‘Somewhere’ means half a pound, two weeks late. I meant to order my garlic several weeks ago, when I spent a rainy day picking out attractive starter packs from the Southern Exposure Seed Exchange catalogue. I forgot that I was not the only one interested in starting some garlic. When I placed my order first thing this morning, I had to settle for my fourth choice, as my top three had sold out.

Garlic planting season begins October 15 for me, and runs through the first of December. Garlic likes fertile, well drained soil rich in organic matter (who doesn’t?). Individual cloves planted two inches deep in the fall develop substantial root systems before winter–all three weeks of it–sets in. Increasing warmth and light in the spring cue the plants to fatten their bulbs. At this time the gardener should ensure a steady supply of moisture, or suffer puny bulbs come harvest time. I promise that it is worth the trouble of watering regularly. Little is more disappointing than to seize a handful of garlic greens, intent upon unearthing one’s own weight in pungent, papery glory, and come up with little more than what was planted six months prior.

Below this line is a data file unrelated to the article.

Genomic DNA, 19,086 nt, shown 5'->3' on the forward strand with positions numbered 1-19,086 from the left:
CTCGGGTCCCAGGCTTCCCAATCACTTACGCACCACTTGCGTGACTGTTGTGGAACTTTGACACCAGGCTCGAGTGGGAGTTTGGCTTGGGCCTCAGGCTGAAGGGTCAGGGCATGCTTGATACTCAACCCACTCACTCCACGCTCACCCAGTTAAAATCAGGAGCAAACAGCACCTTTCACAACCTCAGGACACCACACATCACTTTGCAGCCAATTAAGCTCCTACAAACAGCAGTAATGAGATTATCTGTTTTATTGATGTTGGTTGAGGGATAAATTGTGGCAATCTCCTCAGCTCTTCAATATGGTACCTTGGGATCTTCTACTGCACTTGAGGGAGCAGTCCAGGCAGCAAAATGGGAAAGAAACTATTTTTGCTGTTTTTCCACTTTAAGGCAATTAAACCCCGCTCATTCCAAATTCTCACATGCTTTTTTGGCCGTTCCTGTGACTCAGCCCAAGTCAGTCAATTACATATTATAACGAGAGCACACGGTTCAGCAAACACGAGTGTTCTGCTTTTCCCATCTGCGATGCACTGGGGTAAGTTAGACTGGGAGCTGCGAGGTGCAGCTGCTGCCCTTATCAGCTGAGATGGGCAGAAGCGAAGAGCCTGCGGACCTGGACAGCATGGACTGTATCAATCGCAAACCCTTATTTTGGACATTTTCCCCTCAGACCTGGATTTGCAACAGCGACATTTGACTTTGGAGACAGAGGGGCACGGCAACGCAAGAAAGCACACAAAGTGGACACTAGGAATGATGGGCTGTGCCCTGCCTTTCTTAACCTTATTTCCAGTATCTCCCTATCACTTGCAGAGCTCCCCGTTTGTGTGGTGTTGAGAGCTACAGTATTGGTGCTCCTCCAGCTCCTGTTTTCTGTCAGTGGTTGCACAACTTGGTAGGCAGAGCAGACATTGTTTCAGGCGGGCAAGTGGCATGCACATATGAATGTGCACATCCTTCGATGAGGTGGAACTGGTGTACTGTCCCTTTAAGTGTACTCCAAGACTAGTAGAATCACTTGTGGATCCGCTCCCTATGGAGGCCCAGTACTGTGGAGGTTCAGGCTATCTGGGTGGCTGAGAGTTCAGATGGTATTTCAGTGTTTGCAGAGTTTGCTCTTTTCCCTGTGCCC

I ordered a half pound of Red Toch softneck garlic, an heirloom variety originating from the Republic of Georgia that performs well in the Southeast. The catalogue promises “spicy fragrance and consummate flavor.” I am considering interplanting some of it in my perennial beds, partly because I don’t have adequate space to dedicate to vegetables, and partly because I am intrigued by the lore of companion planting and want to discover if any benefits can be observed. We shall find out next spring.